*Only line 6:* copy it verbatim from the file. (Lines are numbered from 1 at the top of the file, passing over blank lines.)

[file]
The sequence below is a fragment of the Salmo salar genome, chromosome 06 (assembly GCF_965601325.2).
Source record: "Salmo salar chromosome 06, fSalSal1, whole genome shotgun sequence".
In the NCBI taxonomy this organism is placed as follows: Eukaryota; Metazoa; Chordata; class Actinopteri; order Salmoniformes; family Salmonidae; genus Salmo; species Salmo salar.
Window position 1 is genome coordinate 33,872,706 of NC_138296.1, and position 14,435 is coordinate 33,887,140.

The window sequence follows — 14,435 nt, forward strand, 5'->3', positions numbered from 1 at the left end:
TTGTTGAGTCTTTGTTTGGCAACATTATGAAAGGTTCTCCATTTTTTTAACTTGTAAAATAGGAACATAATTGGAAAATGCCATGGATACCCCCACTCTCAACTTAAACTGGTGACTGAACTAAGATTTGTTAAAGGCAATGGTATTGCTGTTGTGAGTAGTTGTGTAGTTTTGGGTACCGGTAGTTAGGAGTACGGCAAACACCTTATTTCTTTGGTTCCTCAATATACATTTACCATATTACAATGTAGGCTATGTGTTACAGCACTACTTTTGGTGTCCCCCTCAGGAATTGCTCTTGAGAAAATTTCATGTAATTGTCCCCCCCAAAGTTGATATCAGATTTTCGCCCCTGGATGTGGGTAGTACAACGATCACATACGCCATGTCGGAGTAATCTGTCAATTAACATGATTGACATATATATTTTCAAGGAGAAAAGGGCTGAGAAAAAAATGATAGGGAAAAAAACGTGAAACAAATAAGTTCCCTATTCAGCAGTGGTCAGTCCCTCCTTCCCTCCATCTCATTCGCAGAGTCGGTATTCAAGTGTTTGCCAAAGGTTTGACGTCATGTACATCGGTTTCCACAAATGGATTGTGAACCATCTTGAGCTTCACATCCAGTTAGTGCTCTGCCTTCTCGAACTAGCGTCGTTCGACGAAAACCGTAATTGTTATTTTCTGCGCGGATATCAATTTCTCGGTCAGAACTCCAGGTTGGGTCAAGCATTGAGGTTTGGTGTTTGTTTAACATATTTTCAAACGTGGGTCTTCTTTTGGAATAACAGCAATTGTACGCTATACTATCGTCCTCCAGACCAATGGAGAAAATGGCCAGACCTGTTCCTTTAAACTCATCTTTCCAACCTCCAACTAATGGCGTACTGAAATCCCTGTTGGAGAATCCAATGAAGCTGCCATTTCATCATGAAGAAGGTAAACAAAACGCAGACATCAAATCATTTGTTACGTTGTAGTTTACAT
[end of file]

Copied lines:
TTGTTGAGTCTTTGTTTGGCAACATTATGAAAGGTTCTCCATTTTTTTAACTTGTAAAATAGGAACATAATTGGAAAATGCCATGGATACCCCCACTCTCAACTTAAACTGGTGACTGAACTAAGATTTGTTAAAGGCAATGGTATTGCTGTTGTGAGTAGTTGTGTAGTTTTGGGTACCGGTAGTTAGGAGTACGGCAAACACCTTATTTCTTTGGTTCCTCAATATACATTTACCATATTACAATGTAGGCTATGTGTTACAGCACTACTTTTGGTGTCCCCCTCAGGAATTGCTCTTGAGAAAATTTCATGTAATTGTCCCCCCCAAAGTTGATATCAGATTTTCGCCCCTGGATGTGGGTAGTACAACGATCACATACGCCATGTCGGAGTAATCTGTCAATTAACATGATTGACATATATATTTTCAAGGAGAAAAGGGCTGAGAAAAAAATGATAGGGAAAAAAACGTGAAACAAATAAGTTCCCTATTCAGCAGTGGTCAGTCCCTCCTTCCCTCCATCTCATTCGCAGAGTCGGTATTCAAGTGTTTGCCAAAGGTTTGACGTCATGTACATCGGTTTCCACAAATGGATTGTGAACCATCTTGAGCTTCACATCCAGTTAGTGCTCTGCCTTCTCGAACTAGCGTCGTTCGACGAAAACCGTAATTGTTATTTTCTGCGCGGATATCAATTTCTCGGTCAGAACTCCAGGTTGGGTCAAGCATTGAGGTTTGGTGTTTGTTTAACATATTTTCAAACGTGGGTCTTCTTTTGGAATAACAGCAATTGTACGCTATACTATCGTCCTCCAGACCAATGGAGAAAATGGCCAGACCTGTTCCTTTAAACTCATCTTTCCAACCTCCAACTAATGGCGTACTGAAATCCCTGTTGGAGAATCCAATGAAGCTGCCATTTCATCATGAAGAAGGTAAACAAAACGCAGACATCAAATCATTTGTTACGTTGTAGTTTACAT